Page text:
Hypophosphatasia's frequency is not known; though one study estimated the severe form affects 1:100,000 births.[3] Others report a higher rate of milder disease.[8]

Signs and symptoms

There is a remarkable variety of symptoms that depends, largely, on the age of the patient at initial presentation, ranging from death in utero to relatively mild bone problems with or without dentition symptoms[9] in adult life although neurological and extra-skeletal symptoms are also reported.[10] Although several clinical sub-types of the disease have been characterized, based on the age at which skeletal lesions are discovered, the disease is best understood as a single continuous spectrum of severity.

As the presentation of adult disease is highly variable, incorrect or missed diagnosis may occur.[9] In one study, 19% of patients diagnosed with fibromyalgia had laboratory findings suggestive of possible hypophosphatasia.[11]

One case report details a 35-year-old female with low serum ALP and mild pains but no history of rickets, fractures or dental problems. Subsequent evaluation showed osteopenia and renal microcalcifications and an elevation of PEA. The genetic mutations found in this case were previously reported in perinatal, infantile and childhood hypophosphatasia, but not adult hypophosphatasia.[12]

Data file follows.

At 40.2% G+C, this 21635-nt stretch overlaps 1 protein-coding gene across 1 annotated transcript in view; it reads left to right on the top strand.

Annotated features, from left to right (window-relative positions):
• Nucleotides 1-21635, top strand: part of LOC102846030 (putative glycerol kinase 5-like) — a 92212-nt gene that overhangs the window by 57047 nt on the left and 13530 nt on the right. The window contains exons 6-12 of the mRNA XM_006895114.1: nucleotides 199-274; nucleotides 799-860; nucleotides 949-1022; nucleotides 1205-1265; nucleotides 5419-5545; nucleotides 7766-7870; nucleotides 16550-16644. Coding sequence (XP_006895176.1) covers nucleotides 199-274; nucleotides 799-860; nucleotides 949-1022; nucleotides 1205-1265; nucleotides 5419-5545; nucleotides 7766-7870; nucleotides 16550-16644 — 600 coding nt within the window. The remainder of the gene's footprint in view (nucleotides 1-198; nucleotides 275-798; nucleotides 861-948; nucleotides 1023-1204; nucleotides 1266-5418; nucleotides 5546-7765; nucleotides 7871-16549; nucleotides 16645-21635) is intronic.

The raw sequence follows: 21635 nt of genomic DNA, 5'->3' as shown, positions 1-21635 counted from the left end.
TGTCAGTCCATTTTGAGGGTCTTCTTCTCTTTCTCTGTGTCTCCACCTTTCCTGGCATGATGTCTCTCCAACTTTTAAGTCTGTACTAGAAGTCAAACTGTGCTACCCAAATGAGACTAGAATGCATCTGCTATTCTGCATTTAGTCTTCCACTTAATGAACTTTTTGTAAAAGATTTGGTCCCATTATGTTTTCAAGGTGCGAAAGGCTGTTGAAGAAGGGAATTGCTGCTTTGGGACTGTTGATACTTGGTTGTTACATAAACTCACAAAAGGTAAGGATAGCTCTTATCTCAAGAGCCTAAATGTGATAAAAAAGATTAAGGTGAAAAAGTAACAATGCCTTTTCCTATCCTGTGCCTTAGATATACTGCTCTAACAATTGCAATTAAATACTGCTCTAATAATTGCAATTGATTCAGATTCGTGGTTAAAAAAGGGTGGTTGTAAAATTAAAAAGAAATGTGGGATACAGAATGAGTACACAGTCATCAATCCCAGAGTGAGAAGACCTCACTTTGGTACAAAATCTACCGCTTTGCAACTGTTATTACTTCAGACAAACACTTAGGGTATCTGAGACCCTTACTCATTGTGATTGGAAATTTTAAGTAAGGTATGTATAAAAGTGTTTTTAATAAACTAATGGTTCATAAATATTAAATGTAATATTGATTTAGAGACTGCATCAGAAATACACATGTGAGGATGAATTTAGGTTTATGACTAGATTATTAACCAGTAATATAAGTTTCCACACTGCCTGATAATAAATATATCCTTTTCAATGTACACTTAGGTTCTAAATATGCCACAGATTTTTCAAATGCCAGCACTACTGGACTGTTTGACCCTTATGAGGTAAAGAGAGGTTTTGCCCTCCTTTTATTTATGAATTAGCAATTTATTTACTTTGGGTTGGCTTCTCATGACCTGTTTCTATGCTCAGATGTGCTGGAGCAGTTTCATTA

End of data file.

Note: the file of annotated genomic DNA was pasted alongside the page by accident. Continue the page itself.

Perinatal hypophosphatasia

Perinatal hypophosphatasia is the most lethal form. Profound hypomineralization results in caput membranaceum (a soft calvarium), deformed or shortened limbs during gestation and at birth, and rapid death due to respiratory failure.[13] Stillbirth is not uncommon and long-term survival is rare. Neonates who manage to survive suffer increasing respiratory compromise due to softening of the bones (osteomalacia) and underdeveloped lungs (hypoplastic). Ultimately, this leads to respiratory failure. Epilepsy (seizures) can occur and can prove lethal.[14] Regions of developing, unmineralized bone (osteoid) may expand and encroach on the marrow space, resulting in myelophthisic anemia.[citation needed]